In a twist of double irony, Techdirt hangs the pejorative “trademark bully” name on Ruby Tuesday, for copying the Rolling Stones’ song title and then bullying an Australian band from using it too.
While the reported facts are incomplete and insufficient for judging the merits, one of the lines from the restaurant chain’s demand letter caught my eye, as it appears to impute bad faith:
“[T]he knowing adoption of a mark intending to play off a well-established mark is among the most egregious of trademark violations, warranting courts to apply the harshest of consequences.”
If you’re humming to the lyrics “yesterday don’t matter if it’s gone,” please still consider reviewing an early blog post gem about imputing bad faith, When Intent Matters in Trademark Matters:
“One of the unfortunate aspects of trademark practice is the permission that exists in the law to challenge the motives and intentions of people.”
“[T]his permission is frequently abused . . . when the strength of a case doesn’t seem like enough without injecting an unhealthy dose of emotion into the matter.”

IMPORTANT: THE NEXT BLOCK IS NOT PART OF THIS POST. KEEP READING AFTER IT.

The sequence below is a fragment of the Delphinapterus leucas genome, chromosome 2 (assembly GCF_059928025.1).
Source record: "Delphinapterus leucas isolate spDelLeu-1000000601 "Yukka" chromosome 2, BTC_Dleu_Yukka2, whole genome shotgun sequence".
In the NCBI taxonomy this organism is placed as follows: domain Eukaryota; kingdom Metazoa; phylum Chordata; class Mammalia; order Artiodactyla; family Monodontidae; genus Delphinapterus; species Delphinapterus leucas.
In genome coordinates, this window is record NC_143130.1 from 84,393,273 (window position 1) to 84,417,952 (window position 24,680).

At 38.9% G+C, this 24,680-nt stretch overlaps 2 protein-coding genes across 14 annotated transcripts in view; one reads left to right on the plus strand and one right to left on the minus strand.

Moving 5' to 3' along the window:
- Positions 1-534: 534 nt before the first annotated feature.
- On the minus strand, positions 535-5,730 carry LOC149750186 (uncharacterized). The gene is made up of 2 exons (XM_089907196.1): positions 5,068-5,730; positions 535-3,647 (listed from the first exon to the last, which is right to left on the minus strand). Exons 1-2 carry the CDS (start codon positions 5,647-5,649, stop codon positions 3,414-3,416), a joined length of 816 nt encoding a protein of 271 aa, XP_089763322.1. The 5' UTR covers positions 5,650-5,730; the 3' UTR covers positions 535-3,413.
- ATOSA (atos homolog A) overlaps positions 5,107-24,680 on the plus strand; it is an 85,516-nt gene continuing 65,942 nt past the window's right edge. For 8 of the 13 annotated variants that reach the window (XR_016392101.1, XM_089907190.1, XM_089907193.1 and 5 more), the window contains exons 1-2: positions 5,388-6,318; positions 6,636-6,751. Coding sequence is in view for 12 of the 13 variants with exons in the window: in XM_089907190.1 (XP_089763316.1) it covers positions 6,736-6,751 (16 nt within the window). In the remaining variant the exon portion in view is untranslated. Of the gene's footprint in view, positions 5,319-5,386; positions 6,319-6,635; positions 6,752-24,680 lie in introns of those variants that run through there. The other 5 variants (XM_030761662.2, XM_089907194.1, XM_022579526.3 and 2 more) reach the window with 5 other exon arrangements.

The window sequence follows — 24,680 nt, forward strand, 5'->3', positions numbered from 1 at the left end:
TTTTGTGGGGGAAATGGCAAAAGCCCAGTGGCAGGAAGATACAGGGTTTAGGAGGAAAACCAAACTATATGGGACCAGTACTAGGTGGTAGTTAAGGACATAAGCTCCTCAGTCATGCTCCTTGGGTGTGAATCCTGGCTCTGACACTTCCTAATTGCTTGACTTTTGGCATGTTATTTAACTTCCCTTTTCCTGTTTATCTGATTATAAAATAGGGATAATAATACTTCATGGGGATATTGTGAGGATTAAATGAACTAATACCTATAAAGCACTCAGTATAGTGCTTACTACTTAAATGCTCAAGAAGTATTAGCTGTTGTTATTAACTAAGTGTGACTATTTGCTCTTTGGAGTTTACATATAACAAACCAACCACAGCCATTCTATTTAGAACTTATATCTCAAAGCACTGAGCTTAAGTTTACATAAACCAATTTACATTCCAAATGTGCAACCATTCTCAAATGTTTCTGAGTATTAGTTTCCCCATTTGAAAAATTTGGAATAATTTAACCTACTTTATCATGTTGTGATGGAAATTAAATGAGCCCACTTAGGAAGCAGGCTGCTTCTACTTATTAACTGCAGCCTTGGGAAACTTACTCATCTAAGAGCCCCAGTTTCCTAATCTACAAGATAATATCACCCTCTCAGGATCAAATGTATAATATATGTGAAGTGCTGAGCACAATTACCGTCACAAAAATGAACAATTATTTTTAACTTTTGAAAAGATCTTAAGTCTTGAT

“Even the pejorative “trademark bully” label . . . garners public sympathy while imputing evil intentions to the trademark owner aiming to enforce its rights.”
“Less emotion and more objective facts should drive decisions on the question of likely confusion. If a case screams bad faith based on the objective facts, fine, make the case, but recognize this is likely a rare case.”
“Imputing motives and intentions to people is a messy, dangerous, and emotional business, trademark types should honor the law’s permission to to explore proof of bad faith intent, but not abuse it.”
In other words, initial demand letters shouldn’t attack motives, instead objective, unlawful actions.
And, those tempted to hang the pejorative trademark bully mantle before knowing the facts and law should pause and recognize that hanging the name and mantle also attacks motives.
Having said that, brands, when you really do overreach there are consequences.
Keep in mind, you might just find the infamous trademark bully mantle hanging around your neck, whether the actual merits of the facts and law warrant it or not.
Goodbye, Ruby Tuesday, in more ways than one . . . .